Large-Scale Science Working Group Chairs

Arthur Bienenstock
Stanford University

Peter Michelson
Stanford University


Emerging Science Partners Working Group Chairs

Shirley Malcom
American Association for the Advancement of Science

Olufunmilayo Olopade
University of Chicago Medicine


Project Publication

America and the International Future of Science (2020)


Gordon and Betty Moore Foundation

William and Flora Hewlett Foundation

Alfred P. Sloan Foundation


New Models for U.S. Science & Technology

New Models

This project assembled recognized leaders from all sectors of science, engineering, and technology to recommend policy actions to help ensure the long-term sustainability of the U.S. science and engineering research enterprise. Scientific and technological advances are fundamental to the prosperity, health, and security of America. Innovation and rapid integration of new knowledge and technologies emerge from investments in research and development and rely on the partnerships between universities, federal and state governments, and industry. Staying globally competitive will require a stronger partnership and a greater focus on long-term planning in scientific and engineering research.

The Restoring the Foundation report, published in 2014, offers actionable recommendations for the long-term sustainability of the U.S. science and engineering research system to ensure a healthy research enterprise that continues to benefit the American people. An update to the report, The Perils of Complacency: America at a Tipping Point in Science & Engineering, reaffirms the importance of science and engineering for the United States, especially in the context of China’s rise as a science and technology powerhouse.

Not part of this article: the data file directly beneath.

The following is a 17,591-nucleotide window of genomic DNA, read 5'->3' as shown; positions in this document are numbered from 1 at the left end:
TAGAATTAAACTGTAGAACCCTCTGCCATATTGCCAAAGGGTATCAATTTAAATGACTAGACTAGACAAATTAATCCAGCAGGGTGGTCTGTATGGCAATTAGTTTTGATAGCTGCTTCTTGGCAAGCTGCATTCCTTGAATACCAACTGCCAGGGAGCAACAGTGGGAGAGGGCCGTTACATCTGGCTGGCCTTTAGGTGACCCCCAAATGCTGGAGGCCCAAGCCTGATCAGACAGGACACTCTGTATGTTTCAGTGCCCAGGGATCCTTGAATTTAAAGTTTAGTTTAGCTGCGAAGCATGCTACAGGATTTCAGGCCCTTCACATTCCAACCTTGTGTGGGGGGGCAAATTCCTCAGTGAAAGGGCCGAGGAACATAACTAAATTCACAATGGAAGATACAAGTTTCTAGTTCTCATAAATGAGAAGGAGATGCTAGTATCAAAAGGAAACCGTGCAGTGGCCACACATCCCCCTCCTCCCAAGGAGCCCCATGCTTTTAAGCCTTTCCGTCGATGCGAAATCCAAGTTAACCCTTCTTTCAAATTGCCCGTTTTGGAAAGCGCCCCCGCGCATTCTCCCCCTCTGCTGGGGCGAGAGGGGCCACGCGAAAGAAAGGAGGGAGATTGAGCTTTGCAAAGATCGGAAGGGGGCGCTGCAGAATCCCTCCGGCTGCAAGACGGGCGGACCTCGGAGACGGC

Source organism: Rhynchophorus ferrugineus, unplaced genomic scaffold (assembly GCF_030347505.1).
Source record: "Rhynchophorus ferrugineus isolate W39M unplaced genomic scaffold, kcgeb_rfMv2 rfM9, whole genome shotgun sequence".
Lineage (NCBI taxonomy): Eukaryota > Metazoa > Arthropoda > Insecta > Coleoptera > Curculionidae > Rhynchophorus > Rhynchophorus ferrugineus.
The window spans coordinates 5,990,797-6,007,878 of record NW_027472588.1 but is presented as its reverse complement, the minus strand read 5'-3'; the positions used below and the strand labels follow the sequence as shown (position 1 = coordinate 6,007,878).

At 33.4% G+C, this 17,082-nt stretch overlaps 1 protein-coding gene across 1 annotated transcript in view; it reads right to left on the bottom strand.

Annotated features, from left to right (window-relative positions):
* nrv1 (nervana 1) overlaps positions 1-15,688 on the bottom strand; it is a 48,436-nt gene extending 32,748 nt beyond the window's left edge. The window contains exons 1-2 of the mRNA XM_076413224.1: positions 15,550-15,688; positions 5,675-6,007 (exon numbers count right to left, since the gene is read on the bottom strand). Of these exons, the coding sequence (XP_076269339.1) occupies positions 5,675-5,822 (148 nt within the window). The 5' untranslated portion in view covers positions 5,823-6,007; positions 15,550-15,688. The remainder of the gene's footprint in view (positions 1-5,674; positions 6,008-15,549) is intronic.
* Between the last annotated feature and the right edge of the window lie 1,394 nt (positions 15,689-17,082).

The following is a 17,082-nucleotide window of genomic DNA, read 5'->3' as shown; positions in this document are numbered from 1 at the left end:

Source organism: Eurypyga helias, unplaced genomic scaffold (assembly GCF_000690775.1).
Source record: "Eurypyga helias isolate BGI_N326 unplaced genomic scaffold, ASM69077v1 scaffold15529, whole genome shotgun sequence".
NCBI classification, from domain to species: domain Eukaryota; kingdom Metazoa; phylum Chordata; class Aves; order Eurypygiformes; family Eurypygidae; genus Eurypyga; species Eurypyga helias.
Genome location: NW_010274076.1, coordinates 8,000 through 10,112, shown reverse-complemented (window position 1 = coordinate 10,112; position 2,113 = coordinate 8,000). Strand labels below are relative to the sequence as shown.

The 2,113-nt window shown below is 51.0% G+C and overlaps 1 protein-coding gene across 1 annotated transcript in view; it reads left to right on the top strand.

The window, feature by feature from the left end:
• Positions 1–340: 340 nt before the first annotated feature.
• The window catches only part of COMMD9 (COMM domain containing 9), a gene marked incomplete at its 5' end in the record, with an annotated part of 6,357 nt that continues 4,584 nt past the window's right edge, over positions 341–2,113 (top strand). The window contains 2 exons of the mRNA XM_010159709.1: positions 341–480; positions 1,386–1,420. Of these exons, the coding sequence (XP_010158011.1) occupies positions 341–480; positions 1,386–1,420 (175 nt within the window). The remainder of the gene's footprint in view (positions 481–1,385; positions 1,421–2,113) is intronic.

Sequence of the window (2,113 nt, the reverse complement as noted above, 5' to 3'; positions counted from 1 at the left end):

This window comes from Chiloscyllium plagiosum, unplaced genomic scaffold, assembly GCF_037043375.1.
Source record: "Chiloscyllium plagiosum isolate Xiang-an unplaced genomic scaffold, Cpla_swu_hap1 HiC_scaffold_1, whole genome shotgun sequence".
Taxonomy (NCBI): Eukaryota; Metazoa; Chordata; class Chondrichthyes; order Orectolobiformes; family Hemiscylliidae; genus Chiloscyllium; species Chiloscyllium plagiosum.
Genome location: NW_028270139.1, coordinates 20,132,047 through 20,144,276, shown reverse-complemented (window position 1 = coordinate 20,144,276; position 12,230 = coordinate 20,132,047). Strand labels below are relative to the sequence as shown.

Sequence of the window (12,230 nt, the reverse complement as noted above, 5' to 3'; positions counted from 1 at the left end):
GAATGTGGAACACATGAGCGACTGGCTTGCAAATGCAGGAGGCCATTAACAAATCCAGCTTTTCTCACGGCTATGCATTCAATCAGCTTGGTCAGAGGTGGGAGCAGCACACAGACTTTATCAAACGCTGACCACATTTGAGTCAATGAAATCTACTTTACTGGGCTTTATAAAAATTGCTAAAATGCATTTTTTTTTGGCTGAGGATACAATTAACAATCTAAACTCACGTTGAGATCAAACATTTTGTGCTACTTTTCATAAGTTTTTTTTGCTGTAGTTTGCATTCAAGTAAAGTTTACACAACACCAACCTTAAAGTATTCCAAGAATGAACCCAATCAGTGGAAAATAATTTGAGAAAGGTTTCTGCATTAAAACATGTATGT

Project Chairs

Norman R. Augustine
Lockheed Martin Corporation, ret.

Neal Lane
Rice University


Project Publications

Restoring the Foundation: The Vital Role of Research in Preserving the American Dream (2014)

The Perils of Complacency: America at a Tipping Point in Science & Engineering (2020)


Bryson Science Fund

Hellman Fellows Fund

Kavli Foundation


Accelerating Climate Action

climate change

The Academy seeks to launch a new Science, Engineering, and Technology initiative to focus on the current climate change situation facing our global society. The scientific consensus is clear: climate change is upon us, and its impacts will be devastating and increasingly difficult to prevent and address if we do not take action now. With such strong scientific backing across the international scientific community, what has prevented meaningful action?

The project will be developed around two key ideas, informed through a series of discussions held in the past year: 1) targeting U.S. audiences at various levels and 2) involving nontraditional disciplines in the project work, including social scientists, artists, and humanists.

The initiative will seek to further understanding of the barriers that prevent effective and collective action and propose strategies for how to overcome these barriers in order to make progress on moving productive conversations forward. It will also identify potential policies to propose to relevant U.S.-focused audiences to encourage the implementation of essential adaptation and mitigation strategies to build resiliency and prepare communities, especially those currently on the frontlines, for the inevitable climate future.